At least two rockets were fired today from southern Lebanon into Israel, Lebanon’s news agency and security sources said, adding that it was unclear who had fired them. Southern Lebanon is a stronghold of Hezbollah, a Shi’ite Muslim group that battled Israel seven years ago and is engaged in Syria’s civil war in support of President Bashar al-Assad. Palestinian factions are also in the same area. The news agency NNA, citing its correspondent in Tyre, said the rockets were fired towards occupied territories at 6.30 am (1000 IST) from the Hasbaya area in Lebanon. Israel responded with military shells, security sources said. In December, rockets launched from south Lebanon struck northern Israel, provoking a response across a border that had been largely quiet since a war in 2006.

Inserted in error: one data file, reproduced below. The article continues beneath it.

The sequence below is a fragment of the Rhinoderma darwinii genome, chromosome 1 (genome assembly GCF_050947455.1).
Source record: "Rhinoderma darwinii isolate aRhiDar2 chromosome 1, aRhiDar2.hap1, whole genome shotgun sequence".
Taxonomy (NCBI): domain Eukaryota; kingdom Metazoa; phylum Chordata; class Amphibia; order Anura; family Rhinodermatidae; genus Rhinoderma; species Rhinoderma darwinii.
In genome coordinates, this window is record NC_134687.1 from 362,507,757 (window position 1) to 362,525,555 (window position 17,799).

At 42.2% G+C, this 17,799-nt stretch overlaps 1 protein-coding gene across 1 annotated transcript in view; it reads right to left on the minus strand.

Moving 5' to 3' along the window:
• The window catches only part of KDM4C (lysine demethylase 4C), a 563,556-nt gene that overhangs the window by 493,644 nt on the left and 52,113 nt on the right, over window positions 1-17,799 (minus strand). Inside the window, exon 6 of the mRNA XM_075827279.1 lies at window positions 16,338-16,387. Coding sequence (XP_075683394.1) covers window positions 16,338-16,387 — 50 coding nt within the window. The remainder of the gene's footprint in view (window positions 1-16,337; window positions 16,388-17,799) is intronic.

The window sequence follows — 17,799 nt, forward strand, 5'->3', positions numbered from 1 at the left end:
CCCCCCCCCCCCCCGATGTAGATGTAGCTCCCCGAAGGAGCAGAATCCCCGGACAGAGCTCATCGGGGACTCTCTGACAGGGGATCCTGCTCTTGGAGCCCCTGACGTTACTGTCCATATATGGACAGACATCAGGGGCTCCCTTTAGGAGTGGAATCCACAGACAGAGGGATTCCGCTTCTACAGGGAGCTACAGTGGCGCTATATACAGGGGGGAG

Israel pressed on for a fourth day with its Gaza offensive today, striking the Hamas-dominated enclave from air and sea, as Palestinian militants kept up rocket attacks deep into the Jewish state. At least 79 Palestinians, most of them civilians, have been killed in the offensive, which Israel says it launched to end persistent rocket attacks on its civilian population, some of which have reached Tel Aviv, Jerusalem and other cities. The salvoes into Israel have caused no fatalities or serious injuries, due in part to interception by Israel’s partly-U.S. funded Iron Dome aerial defence system. One rocket today hit a petrol station in Israel’s port city of Ashdod, causing a huge blaze and at least three people were seriously wounded, an ambulance spokesman said. Israeli leaders have appeared to hint at a possible invasion by ground forces and some 20,000 army reservists have been mobilised, giving them the means, if they choose, to mount a land offensive. Lebanese security sources said two rockets were fired into northern Israel today but they did not know who had fired them. Israel responded with artillery fire at the source of the rockets. Israel’s chief military spokesman, Brigadier-General Motti Almoz, said one rocket fell near Kibbutz Kfar Yuval and that there were no casualties or damage. Gaza medical officials said four people were killed in Israeli pre-dawn attacks. The Israeli military said fresh naval and air strikes were launched early, but a spokeswoman gave no further details. An air strike on a house in Gaza City killed a man described by officials as a doctor and pharmacist. Medics and residents said an Israeli aircraft bombed a three-storey house in the southern town of Rafah, killing three people. The Palestinians said Israeli tanks fired shells east of Rafah, naval forces sent shells into a security compound in Gaza City and aircraft bombed positions near the borders with Egypt and Israel. Prime Minister Benjamin Netanyahu said in a televised statement yesterday: So far the battle is progressing as planned, but we can expect further stages in future. Up to now, we have hit Hamas and the terror organisations hard and as the battle continues we will increase strikes at them. Netanyahu discussed options with his security cabinet as new air strikes were launched and officials hinted at a ground offensive. There was no word on when or if this might happen. The last time they undertook such an offensive was in early 2009. Ground troops did not cross into the Strip, one of the world’s most densely populated territories, during the last major exchange of rockets and missiles in October 2012.
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